This is part two of our five part series, "The New Face Of Addiction" airing on WGBHnews and posted online.

Nearly 1200 people died of opiate overdoses in Massachusetts last year, according to the State Department of Public Health.  As a result of the increasing numbers of people becoming addicted to drugs, local police departments throughout the state are taking the problem of drug addiction seriously, with many using innovative approaches to combat the ongoing epidemic.

Gloucester’s program is attracting attention and a Facebook post by the police chief in the department went viral earlier this summer.  Heroin addicts – can go to the department- and turn in their drugs and paraphernalia – in exchange for treatment.

The Arlington Police Department is taking a different approach- OUTREACH.

Police Chief Frederick Ryan says, “ we’re not asking addicts to come to us, we’re going to them. The concept is we’re not going to wait for another body to turn up, we’re going to do everything we can to prevent another body from turning up.”

The two primary components of his department's program- is supporting addicts in recovery and providing free training and distribution of Narcan to family members. Narcan is a medicine that counters the effect of opioids especially in the case of overdoses.

Ryan says Arlington's outreach program is a three-pronged approach of tracking and identifying people who make 9-1-1 calls about an overdose, and using community policing. He says what works in one town or city in the commonwealth, may not necessarily work in another area in helping people.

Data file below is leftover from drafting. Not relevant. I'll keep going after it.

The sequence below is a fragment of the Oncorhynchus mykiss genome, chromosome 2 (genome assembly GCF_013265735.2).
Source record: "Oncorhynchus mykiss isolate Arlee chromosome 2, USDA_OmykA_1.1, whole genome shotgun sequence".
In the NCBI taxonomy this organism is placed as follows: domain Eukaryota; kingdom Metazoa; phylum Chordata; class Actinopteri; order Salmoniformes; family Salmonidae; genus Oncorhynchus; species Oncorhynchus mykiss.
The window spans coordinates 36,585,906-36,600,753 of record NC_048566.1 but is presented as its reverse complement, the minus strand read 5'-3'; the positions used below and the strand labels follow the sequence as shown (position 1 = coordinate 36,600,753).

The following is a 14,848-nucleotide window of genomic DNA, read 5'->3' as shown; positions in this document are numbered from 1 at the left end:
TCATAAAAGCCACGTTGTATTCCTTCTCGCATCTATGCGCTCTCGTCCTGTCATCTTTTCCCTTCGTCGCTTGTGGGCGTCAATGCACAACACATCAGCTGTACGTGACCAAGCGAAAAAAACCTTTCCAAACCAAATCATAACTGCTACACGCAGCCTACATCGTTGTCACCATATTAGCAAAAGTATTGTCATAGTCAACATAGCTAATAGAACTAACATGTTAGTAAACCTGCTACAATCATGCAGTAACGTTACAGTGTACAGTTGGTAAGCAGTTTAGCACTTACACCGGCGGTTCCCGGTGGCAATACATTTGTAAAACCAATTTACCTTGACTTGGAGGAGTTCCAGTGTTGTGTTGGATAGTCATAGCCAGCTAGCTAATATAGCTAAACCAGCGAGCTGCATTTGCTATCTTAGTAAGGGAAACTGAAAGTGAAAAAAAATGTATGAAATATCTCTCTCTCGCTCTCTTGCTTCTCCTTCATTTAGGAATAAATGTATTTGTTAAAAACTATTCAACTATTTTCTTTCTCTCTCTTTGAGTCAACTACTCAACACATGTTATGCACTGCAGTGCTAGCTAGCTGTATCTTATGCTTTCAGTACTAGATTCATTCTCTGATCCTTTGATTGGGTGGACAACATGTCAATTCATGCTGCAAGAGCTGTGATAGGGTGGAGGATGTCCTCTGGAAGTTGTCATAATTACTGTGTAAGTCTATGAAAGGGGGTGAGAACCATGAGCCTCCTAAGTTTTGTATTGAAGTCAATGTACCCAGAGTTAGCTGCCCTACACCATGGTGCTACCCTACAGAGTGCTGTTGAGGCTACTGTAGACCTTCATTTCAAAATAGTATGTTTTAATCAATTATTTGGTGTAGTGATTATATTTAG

The stigma attached to being a drug addict, makes addicts highly likely to relapse, according to Ryan. He says they use a model to work from and draws a comparison to felons coming out of prisons-without a fresh start that includes a job, housing and counseling-they won't survive on the outside.

Ryan says he meets people everyday, who are addicts or who have lost someone to drug addiction. He says, “Communities in the Commonwealth and around the country are wrestling with a major problem. The change is so obvious because drug addiction knows no boundaries in terms of race, gender, or socio-economics.  Law enforcement practicing under the philosophy of community police recognizes we’re not going to arrest our way out of this problem.

This is part 2 of a  5 part series, "The New Face Of Addiction". Next: How the epidemic is hitting western Massachusetts.

To listen to the entire interview WGBH Morning Edition host Bob Seay and Arlington Police Chief Frederick Ryan, click on the audio file above.